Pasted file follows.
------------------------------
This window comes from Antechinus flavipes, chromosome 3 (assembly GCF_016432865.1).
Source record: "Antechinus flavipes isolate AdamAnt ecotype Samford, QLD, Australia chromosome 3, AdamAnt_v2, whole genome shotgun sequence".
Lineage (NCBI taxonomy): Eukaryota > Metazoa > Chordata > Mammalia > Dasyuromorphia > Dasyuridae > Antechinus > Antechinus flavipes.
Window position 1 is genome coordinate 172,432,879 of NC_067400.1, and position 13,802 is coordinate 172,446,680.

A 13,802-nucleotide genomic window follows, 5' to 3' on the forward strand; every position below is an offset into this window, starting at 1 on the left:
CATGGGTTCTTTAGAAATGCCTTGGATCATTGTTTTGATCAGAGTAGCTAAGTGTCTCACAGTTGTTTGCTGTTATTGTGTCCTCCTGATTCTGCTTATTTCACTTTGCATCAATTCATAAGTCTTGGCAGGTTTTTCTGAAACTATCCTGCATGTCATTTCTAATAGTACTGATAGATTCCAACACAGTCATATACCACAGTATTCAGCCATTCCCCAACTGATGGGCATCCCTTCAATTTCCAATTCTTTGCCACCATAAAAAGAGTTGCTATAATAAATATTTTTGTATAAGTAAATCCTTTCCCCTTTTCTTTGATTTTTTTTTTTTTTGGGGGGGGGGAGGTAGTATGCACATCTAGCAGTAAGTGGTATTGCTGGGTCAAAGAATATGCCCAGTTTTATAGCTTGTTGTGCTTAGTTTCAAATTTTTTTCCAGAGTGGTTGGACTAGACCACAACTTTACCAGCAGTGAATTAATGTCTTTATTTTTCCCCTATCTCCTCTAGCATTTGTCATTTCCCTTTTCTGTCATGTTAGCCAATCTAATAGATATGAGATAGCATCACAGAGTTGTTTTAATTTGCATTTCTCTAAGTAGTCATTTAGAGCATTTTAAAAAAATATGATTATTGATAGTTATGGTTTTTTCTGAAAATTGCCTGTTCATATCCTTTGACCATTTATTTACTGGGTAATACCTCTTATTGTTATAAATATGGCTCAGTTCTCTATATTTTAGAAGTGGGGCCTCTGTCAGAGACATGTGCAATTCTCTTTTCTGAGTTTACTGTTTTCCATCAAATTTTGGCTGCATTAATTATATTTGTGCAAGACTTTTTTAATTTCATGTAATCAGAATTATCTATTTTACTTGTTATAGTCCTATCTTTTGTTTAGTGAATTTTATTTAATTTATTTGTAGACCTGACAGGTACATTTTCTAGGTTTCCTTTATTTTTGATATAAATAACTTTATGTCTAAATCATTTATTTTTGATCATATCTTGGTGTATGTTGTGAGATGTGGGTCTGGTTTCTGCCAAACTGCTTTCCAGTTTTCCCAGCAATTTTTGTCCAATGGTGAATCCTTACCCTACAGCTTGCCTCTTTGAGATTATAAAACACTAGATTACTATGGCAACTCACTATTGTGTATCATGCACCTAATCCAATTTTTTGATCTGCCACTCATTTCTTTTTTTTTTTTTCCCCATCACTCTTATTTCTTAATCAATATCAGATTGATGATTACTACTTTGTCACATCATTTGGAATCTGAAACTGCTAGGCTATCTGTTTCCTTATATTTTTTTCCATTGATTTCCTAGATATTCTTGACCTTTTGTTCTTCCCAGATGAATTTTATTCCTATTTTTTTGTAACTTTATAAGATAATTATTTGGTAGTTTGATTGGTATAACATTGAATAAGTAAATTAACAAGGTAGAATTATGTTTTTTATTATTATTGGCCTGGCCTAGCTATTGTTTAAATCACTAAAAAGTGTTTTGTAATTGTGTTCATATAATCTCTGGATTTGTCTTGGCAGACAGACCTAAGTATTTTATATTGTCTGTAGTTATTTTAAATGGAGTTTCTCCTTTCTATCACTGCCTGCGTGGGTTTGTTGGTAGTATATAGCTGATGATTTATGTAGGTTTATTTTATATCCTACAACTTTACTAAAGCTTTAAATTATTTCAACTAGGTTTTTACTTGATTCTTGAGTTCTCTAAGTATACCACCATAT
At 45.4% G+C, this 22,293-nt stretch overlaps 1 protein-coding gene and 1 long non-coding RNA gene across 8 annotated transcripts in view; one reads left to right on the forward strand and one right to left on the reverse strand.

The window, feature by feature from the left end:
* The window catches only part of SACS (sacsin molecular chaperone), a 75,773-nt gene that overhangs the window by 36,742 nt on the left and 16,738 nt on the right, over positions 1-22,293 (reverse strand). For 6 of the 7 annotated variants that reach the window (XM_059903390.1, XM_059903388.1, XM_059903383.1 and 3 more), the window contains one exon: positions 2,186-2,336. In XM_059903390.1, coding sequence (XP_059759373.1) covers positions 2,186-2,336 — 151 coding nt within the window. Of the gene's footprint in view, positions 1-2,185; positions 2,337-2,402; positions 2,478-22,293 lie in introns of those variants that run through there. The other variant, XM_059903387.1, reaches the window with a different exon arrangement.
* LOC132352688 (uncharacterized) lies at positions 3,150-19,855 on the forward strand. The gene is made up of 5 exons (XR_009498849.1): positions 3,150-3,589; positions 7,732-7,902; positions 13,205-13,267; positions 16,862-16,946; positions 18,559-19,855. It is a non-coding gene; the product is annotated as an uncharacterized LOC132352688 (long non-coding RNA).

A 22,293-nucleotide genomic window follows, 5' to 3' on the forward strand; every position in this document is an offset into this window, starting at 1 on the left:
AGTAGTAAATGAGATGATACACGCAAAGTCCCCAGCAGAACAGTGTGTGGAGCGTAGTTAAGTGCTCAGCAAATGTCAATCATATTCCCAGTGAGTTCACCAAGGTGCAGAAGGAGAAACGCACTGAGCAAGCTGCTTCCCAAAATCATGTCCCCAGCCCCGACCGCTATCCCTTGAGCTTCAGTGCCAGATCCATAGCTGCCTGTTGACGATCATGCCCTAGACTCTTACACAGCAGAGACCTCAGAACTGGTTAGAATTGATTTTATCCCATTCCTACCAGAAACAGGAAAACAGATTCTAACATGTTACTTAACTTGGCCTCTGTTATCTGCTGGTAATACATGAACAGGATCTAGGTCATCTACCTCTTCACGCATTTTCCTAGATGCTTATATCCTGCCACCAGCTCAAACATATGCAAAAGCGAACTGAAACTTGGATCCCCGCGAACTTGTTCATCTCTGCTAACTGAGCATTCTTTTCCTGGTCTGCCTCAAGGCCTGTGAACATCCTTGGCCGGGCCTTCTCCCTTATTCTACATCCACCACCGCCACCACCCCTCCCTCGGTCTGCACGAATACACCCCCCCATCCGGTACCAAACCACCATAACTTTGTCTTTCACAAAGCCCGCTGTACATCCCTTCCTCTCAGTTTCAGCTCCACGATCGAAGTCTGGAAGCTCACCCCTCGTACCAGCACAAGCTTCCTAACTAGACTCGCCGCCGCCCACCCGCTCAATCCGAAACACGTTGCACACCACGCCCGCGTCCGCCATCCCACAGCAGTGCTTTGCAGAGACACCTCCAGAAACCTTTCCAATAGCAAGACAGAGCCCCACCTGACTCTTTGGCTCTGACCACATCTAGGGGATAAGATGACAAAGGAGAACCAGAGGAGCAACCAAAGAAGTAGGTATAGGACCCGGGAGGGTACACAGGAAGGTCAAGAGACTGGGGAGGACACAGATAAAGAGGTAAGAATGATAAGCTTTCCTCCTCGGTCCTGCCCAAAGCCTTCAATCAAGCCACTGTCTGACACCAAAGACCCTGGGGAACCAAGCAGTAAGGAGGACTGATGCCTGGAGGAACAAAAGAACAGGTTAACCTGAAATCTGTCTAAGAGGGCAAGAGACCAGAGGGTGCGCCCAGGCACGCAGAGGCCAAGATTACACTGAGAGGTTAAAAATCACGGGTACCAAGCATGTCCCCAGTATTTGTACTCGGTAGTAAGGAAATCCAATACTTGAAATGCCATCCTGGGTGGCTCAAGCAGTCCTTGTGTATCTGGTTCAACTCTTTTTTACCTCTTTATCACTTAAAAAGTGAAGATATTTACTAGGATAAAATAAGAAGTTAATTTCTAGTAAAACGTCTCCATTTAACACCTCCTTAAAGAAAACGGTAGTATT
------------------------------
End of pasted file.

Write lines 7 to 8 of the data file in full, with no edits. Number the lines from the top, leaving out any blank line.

At 45.4% G+C, this 22,293-nt stretch overlaps 1 protein-coding gene and 1 long non-coding RNA gene across 8 annotated transcripts in view; one reads left to right on the forward strand and one right to left on the reverse strand.

The window, feature by feature from the left end: